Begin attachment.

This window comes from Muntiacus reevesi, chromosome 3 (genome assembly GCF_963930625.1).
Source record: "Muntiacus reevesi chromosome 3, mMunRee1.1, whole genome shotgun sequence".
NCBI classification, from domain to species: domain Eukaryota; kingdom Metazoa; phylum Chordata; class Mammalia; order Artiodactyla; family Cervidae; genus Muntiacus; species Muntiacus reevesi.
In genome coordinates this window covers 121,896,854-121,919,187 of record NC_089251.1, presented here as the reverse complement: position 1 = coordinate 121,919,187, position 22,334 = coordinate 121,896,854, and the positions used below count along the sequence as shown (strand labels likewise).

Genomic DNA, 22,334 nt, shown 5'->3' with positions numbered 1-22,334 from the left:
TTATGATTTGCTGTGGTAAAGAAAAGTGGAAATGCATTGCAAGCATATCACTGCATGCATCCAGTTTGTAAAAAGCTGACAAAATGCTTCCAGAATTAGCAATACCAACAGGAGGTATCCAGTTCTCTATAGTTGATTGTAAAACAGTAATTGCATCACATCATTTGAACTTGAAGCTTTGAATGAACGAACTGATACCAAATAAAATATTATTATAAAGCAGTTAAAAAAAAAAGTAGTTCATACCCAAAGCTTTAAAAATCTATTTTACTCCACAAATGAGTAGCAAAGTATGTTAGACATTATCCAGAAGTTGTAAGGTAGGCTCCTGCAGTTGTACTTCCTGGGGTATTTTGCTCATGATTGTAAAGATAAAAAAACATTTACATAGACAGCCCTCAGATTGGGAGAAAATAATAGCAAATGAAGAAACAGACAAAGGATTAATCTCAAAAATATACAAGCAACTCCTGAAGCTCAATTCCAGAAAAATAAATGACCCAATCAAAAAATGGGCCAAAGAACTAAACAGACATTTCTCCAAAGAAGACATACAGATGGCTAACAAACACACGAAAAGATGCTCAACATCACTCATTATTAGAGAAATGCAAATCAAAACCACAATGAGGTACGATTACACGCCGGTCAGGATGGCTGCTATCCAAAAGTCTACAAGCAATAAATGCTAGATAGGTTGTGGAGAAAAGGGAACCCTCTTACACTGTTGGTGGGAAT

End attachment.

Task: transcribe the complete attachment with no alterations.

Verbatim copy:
This window comes from Muntiacus reevesi, chromosome 3 (genome assembly GCF_963930625.1).
Source record: "Muntiacus reevesi chromosome 3, mMunRee1.1, whole genome shotgun sequence".
NCBI classification, from domain to species: domain Eukaryota; kingdom Metazoa; phylum Chordata; class Mammalia; order Artiodactyla; family Cervidae; genus Muntiacus; species Muntiacus reevesi.
In genome coordinates this window covers 121,896,854-121,919,187 of record NC_089251.1, presented here as the reverse complement: position 1 = coordinate 121,919,187, position 22,334 = coordinate 121,896,854, and the positions used below count along the sequence as shown (strand labels likewise).

Genomic DNA, 22,334 nt, shown 5'->3' with positions numbered 1-22,334 from the left:
TTATGATTTGCTGTGGTAAAGAAAAGTGGAAATGCATTGCAAGCATATCACTGCATGCATCCAGTTTGTAAAAAGCTGACAAAATGCTTCCAGAATTAGCAATACCAACAGGAGGTATCCAGTTCTCTATAGTTGATTGTAAAACAGTAATTGCATCACATCATTTGAACTTGAAGCTTTGAATGAACGAACTGATACCAAATAAAATATTATTATAAAGCAGTTAAAAAAAAAAGTAGTTCATACCCAAAGCTTTAAAAATCTATTTTACTCCACAAATGAGTAGCAAAGTATGTTAGACATTATCCAGAAGTTGTAAGGTAGGCTCCTGCAGTTGTACTTCCTGGGGTATTTTGCTCATGATTGTAAAGATAAAAAAACATTTACATAGACAGCCCTCAGATTGGGAGAAAATAATAGCAAATGAAGAAACAGACAAAGGATTAATCTCAAAAATATACAAGCAACTCCTGAAGCTCAATTCCAGAAAAATAAATGACCCAATCAAAAAATGGGCCAAAGAACTAAACAGACATTTCTCCAAAGAAGACATACAGATGGCTAACAAACACACGAAAAGATGCTCAACATCACTCATTATTAGAGAAATGCAAATCAAAACCACAATGAGGTACGATTACACGCCGGTCAGGATGGCTGCTATCCAAAAGTCTACAAGCAATAAATGCTAGATAGGTTGTGGAGAAAAGGGAACCCTCTTACACTGTTGGTGGGAAT